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State of the Union

Interview With Gov. John Bel Edwards (D-LA); Interview With Sen. Chris Murphy (D-CT); Interview With National Institute of Allergy and Infectious Diseases Director Dr. Anthony Fauci; Interview With Former Afghan Ambassador to the United States Roya Rahmani. Aired 10- 11a ET

Aired August 29, 2021 - 10:00   ET




JAKE TAPPER, CNN HOST (voice-over): Life-altering storm. A major hurricane threatens the Gulf Coast states with dangerous winds and catastrophic storm surges.

GOV. JOHN BEL EDWARDS (D-LA): The people of Louisiana are going to be tested.

TAPPER: The latest on Ida's path with Louisiana Governor John Bel Edwards next.

And more misery. As kids head back to school without vaccines and many vaccine holdouts learn their lessons the hard way, health officials warn that the U.S. may not have a handle on COVID for months.

DR. ANTHONY FAUCI, CHIEF MEDICAL ADVISER TO PRESIDENT BIDEN: Enough is enough. We've just got to get people vaccinated.

TAPPER: What's the latest on shots for children? Dr. Anthony Fauci joins me ahead.

Plus: clear and present danger. The U.S. strikes back against ISIS, as President Biden warns another Kabul attack may be imminent. What's the danger at home and abroad? Democratic Senator Chris Murphy two women with firsthand experience in Afghanistan join me in moments.


TAPPER: Hello. I'm Jake Tapper in Washington, where the state of our union is facing a triple threat of emergencies, new this morning, an explosion in a Kabul, Afghanistan, neighborhood.

We will bring you more as we have it. We're now within two days of the deadline to pull U.S. service members out of Afghanistan, with hundreds of American citizens still looking to get out and thousands of Afghan allies with their lives in danger, as the Taliban retakes that country.

On the home front, the U.S. also losing ground to a pandemic that at this point should be almost entirely preventable, with the U.S. averaging 1,000 deaths a day again, the highest number since March, when the vaccine effort was just beginning to get out of first gear.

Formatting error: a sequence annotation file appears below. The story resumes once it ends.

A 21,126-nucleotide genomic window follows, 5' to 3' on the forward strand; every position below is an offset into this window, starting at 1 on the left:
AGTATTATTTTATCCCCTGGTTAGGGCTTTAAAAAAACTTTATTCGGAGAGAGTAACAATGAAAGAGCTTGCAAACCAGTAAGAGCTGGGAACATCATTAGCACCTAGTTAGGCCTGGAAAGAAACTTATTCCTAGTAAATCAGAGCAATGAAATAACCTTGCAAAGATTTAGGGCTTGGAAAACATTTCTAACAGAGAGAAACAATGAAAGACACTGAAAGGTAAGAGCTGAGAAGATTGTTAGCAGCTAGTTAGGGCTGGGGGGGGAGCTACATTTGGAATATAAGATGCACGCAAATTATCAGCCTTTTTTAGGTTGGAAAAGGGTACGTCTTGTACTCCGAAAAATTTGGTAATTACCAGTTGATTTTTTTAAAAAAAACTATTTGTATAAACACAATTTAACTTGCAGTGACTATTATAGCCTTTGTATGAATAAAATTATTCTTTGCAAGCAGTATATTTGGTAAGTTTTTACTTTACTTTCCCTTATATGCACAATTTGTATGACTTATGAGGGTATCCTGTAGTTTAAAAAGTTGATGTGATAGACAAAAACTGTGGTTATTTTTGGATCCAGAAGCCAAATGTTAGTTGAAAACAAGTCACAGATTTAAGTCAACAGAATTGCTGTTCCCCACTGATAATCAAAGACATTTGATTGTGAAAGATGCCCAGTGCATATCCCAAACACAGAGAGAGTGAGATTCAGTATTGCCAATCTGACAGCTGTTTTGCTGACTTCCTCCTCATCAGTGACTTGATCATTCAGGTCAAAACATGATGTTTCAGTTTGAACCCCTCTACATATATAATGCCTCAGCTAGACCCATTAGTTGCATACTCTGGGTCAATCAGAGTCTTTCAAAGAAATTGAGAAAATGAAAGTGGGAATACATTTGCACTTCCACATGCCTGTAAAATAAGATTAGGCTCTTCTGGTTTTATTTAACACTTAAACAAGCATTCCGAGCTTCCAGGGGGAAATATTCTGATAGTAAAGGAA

And, as history repeats itself in the pandemic and in Afghanistan, the Gulf Coast is now bracing for Hurricane Ida, which rapidly strengthened overnight to become a monster Category 4 storm with sustained winds of 150 miles an hour. Evacuations are taking place in New Orleans and surrounding coastal areas in Louisiana, the storm expected to make landfall today, 16 years to the day that Hurricane Katrina did.

And even before the first white caps, hospitals in the state are already overrun, as the Delta variant rips through one of the least vaccinated states in the country.

Joining us now from Baton Rouge, Louisiana, John Bel Edwards.

Governor Edwards, Ida is expected to make landfall in the coming hours as a powerful Category 4 hurricane with the potential for sustained winds of up to 150 miles per hour and a 15-foot storm surges. This is a massive storm. It's only expected, regrettably, to get stronger.

Is Louisiana ready for it?

EDWARDS: Well, Jake, first of all, thank you for having me on this morning.

We're as ready as we can be. This is going to be a very serious test for our levee systems in -- especially in coastal Louisiana and for our people. And it comes at a time that, quite frankly, it presents some very challenging difficulties for us with the hospitals being so full of COVID patients.

We have got about 2, 450 patients now. And that's in addition to all the other patients who are in the hospitals as well. So, this is going to be a big challenge for us. I can tell you, the people of Louisiana, particularly along the coast in Southeast Louisiana, did a very good job of heeding the evacuation orders, both voluntary and mandatory.

We have an awful lot of assets prepositioned, whether it's line men, whether it's National Guardsmen, high-water vehicles, helicopters, boats. We have generators on the way and supplies.

And I have talked to a lot of governors around the country last night. They're leaning forward to send additional assets in here as we need them and make those requests.

But I will tell you, it's going to be a very, very challenging storm for our state. And it comes at a very difficult time as well.

TAPPER: Do you anticipate that Ida could strengthen into a Category 5 by the time it makes landfall?

EDWARDS: It's possible.

The truth is, Jake, there's not much difference between a very high Category 4 storm and a Category 5 storm. The impacts are going to be tremendous regardless. The wind speeds are projected to be within a few miles per hour of a Category 5.

You mentioned a while ago the storm surge now is projected to be up to 16 feet in certain areas. Rain -- rain totals could exceed 20 inches in certain areas. And so, really, the next 24, 36 hours are just going to be very, very critical for us here in Louisiana.